A woman overheard in a checkout line a grandmother repeatedly discounting her preschool-aged grandson’s observations. The woman smiled at the boy and reminded him that he had good things to say. The boy’s eyes sparkled, and he continued to express himself. When she told the story to a friend, they judged her in front of other friends for meddling in other people’s business. She was socially shamed for “sticking her nose into” someone else’s problems.
Why is staying out of people’s business socially laudable? Why has sideline and bystander behavior become so normalized? What are the social consequences?
No one meddled when, at Richmond High School in California, about 20 onlookers watched 10 others beat and gang-rape a female classmate.
No one meddled when a young teen in our town was targeted relentlessly on Facebook for being gay. No one—no parents, no teens—came to his aid as others laughed and enjoyed the drama at his expense. He had a mental breakdown and had to leave school.
No one meddled when an older woman lived among several neighbors she barely knew. Everyone kept to themselves. One day, she fell and broke her hip, and couldn’t reach the phone or get up to get help. She was alone, stuck in that position, for three days.
Making others’ well-being our imperative could help us solve a lot of big problems.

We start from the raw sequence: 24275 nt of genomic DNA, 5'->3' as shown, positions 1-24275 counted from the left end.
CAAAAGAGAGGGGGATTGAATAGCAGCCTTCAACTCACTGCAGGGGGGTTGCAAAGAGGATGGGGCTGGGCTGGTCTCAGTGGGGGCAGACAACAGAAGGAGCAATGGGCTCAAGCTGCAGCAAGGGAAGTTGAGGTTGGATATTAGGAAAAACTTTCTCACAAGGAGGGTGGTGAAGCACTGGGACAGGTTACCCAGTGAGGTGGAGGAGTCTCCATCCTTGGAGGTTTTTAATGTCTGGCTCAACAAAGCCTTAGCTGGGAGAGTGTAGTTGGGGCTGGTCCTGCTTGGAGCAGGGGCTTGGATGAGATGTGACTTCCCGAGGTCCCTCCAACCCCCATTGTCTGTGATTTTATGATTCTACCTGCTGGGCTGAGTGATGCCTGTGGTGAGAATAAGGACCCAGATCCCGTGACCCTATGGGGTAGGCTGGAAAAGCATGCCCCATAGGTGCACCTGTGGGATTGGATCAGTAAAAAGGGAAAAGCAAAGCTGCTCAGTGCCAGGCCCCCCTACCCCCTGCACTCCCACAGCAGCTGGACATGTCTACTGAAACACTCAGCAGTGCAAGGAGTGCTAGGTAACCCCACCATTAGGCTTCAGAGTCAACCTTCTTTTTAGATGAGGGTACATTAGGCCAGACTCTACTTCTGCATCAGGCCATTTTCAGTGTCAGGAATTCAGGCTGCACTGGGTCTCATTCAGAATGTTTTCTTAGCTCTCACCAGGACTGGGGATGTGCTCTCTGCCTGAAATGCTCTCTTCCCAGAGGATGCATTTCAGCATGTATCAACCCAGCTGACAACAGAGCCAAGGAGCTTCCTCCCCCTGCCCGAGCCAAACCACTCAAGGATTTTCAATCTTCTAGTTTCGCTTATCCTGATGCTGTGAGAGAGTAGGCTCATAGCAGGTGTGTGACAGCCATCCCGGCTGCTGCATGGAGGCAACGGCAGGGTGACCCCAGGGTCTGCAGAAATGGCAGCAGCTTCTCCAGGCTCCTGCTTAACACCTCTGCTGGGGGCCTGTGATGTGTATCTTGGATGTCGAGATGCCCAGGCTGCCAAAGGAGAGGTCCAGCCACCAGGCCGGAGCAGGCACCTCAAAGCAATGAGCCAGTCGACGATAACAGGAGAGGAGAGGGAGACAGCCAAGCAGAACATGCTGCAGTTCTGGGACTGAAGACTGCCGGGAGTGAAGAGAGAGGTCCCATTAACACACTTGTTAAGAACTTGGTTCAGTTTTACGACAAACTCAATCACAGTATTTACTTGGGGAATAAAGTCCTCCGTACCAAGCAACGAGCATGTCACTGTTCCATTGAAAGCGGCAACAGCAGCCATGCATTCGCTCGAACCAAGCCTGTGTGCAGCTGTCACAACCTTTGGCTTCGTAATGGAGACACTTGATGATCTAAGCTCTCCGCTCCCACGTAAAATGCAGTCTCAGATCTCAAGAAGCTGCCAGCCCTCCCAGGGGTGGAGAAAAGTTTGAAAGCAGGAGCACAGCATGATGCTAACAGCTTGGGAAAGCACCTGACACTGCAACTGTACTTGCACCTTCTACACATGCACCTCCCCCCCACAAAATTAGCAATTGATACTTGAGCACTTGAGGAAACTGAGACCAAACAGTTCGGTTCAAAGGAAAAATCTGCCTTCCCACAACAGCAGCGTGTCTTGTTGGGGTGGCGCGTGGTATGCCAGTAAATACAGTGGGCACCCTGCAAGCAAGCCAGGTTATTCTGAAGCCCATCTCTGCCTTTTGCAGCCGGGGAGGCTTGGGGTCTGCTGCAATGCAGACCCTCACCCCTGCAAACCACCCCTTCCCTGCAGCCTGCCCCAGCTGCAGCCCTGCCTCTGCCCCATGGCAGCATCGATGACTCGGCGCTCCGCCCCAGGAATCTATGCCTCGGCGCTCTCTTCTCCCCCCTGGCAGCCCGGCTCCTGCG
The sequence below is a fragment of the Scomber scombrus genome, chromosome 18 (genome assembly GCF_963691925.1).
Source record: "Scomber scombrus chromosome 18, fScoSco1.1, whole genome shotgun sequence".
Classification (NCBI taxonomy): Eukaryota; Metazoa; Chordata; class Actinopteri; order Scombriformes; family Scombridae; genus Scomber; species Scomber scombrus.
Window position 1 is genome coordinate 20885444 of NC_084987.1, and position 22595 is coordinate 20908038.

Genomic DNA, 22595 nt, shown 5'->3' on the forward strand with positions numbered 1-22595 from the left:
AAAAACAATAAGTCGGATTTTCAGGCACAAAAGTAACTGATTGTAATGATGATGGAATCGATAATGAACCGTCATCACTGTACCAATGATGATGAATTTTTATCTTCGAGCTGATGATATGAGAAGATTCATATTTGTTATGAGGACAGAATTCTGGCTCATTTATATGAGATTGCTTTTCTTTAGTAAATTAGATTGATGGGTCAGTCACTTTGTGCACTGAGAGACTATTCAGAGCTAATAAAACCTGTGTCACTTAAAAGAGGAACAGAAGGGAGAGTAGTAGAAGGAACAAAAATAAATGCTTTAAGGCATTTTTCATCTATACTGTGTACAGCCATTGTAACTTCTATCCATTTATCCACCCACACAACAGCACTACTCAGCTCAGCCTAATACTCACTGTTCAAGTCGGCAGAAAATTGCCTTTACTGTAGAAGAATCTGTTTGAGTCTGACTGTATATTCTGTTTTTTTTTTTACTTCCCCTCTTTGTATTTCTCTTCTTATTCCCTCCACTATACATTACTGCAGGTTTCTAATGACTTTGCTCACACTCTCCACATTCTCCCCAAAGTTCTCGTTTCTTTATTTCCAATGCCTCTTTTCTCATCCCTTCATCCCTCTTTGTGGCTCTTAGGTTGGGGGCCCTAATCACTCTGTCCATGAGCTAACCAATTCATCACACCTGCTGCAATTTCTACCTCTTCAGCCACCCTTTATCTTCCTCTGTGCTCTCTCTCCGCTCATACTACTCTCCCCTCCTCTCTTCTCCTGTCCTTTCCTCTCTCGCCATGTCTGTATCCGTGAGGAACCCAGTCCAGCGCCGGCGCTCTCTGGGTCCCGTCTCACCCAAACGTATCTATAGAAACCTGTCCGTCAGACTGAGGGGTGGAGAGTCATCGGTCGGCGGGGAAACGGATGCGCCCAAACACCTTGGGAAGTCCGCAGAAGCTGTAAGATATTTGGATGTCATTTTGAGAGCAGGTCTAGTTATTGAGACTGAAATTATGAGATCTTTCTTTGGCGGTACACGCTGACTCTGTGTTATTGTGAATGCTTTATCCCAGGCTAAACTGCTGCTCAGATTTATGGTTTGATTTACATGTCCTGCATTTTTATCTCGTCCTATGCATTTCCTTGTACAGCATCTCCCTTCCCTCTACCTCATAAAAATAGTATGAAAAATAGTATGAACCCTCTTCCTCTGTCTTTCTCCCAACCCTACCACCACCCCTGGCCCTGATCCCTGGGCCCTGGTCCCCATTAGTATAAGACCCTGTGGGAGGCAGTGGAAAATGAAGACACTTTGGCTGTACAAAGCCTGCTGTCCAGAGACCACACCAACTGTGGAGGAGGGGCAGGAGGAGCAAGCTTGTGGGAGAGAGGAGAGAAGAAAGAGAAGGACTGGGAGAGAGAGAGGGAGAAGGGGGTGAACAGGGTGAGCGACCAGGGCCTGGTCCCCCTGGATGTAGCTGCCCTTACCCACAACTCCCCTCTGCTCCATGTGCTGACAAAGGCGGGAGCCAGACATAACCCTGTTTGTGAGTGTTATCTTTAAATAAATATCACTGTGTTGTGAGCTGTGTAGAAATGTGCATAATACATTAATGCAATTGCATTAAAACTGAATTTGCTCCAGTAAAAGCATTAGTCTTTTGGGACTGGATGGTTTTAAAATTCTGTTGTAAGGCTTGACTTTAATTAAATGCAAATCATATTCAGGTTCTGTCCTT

And no one meddled when a young man disclosed to some friends that he was having persistent suicidal thoughts and desires. His friends thought he was just having a hard time; they figured it would pass, and just kept partying with him instead of getting him help from adult professionals. He jumped in front of a train.
Over 40 percent of eligible voters did not cast their vote in our latest presidential election. Staying out of other people’s business by not casting a vote costs us a truly vibrant democracy.
What if instead of being habitual onlookers we cultivated the art of meddling?
Meddle: early 14th c., “to mingle, blend, mix,” from Old North French meddler (Old French mesler, 12c, modern French mêler); “to mix, mingle, to meddle,” from Vulgar Latin *misculare (source of Provençal mesclar, Spanish mezclar, Italian mescolare, meschiare), from Latin miscere “to mix.” From late 14c. as “busy oneself, be concerned with, engage in;” also disparagingly “interfere, be officious, make a nuisance of oneself” (the notion is of meddling too much).
What if we had less remote viewing and more full-on participation? Less despairing that helping in a small way isn’t enough and more believing that even minor helpful deeds contribute to a larger good?
James Hillman, one of the world’s most accomplished philosophers and depth psychologists, once remarked that he was tired of hearing how pathological “co-dependency” was. He believed the world was not co-dependent enough. Making others’ well-being our imperative could help us solve a lot of big problems. More mixing it up with others could solve the problem of loneliness, which medical research shows is as dangerous to our health as 15 cigarettes a day.
The more we know people, the more we feel them as part of us.